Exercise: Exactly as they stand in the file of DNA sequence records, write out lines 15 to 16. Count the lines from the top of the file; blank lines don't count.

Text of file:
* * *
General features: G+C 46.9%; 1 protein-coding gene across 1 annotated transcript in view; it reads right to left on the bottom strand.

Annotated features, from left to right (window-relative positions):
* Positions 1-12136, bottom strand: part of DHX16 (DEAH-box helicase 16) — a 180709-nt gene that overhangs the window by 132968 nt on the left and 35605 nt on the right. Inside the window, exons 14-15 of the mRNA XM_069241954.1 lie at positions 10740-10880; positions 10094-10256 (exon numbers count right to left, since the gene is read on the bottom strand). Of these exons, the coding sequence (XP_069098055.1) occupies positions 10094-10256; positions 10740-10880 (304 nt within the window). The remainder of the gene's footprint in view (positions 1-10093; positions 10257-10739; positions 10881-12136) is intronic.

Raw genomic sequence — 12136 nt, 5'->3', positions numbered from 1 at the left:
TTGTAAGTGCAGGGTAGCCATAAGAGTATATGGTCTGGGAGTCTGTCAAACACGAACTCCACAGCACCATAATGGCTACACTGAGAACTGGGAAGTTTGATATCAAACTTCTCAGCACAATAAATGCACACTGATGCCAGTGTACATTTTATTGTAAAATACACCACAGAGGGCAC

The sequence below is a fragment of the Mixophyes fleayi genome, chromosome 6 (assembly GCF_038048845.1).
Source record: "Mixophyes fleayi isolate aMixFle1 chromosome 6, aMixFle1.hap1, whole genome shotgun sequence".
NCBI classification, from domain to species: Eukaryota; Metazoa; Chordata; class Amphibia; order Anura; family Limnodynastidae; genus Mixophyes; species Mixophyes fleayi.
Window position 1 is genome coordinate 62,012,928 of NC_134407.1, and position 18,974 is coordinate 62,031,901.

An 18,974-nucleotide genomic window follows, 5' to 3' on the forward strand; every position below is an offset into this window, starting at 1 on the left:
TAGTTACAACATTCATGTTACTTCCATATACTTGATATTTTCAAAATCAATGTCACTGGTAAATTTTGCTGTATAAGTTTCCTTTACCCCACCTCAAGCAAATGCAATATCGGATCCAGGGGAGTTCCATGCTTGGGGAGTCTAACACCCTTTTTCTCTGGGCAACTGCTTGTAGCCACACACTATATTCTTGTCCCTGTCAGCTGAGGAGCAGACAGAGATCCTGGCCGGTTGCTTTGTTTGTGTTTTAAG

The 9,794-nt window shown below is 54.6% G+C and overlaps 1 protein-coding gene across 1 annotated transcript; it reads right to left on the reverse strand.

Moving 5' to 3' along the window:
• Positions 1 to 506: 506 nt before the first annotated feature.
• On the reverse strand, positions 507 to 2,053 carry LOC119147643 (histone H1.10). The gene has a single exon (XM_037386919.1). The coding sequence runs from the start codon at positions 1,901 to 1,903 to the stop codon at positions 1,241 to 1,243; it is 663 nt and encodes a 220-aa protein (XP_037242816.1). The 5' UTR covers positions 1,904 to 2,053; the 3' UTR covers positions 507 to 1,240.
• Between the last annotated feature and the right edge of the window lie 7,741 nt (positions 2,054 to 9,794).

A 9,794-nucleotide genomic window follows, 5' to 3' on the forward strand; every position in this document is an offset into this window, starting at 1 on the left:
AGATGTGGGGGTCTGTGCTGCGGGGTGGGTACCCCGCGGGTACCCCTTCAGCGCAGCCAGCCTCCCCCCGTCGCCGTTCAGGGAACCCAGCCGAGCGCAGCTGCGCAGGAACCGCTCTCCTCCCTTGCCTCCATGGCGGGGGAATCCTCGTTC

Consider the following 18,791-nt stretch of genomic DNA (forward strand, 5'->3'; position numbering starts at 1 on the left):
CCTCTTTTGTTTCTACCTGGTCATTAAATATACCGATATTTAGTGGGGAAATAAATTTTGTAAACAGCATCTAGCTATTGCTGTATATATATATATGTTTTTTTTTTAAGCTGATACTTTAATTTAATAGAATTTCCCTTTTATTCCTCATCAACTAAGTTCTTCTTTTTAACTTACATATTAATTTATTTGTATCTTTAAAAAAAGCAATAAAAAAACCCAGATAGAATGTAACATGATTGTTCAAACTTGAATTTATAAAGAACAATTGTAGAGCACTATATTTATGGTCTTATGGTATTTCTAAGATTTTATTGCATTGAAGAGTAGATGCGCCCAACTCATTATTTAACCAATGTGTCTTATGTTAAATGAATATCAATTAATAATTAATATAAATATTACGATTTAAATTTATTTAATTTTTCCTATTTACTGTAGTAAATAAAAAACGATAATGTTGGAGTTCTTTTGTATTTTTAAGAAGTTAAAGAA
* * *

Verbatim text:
• On the reverse strand, positions 507 to 2,053 carry LOC119147643 (histone H1.10). The gene has a single exon (XM_037386919.1). The coding sequence runs from the start codon at positions 1,901 to 1,903 to the stop codon at positions 1,241 to 1,243; it is 663 nt and encodes a 220-aa protein (XP_037242816.1). The 5' UTR covers positions 1,904 to 2,053; the 3' UTR covers positions 507 to 1,240.
• Between the last annotated feature and the right edge of the window lie 7,741 nt (positions 2,054 to 9,794).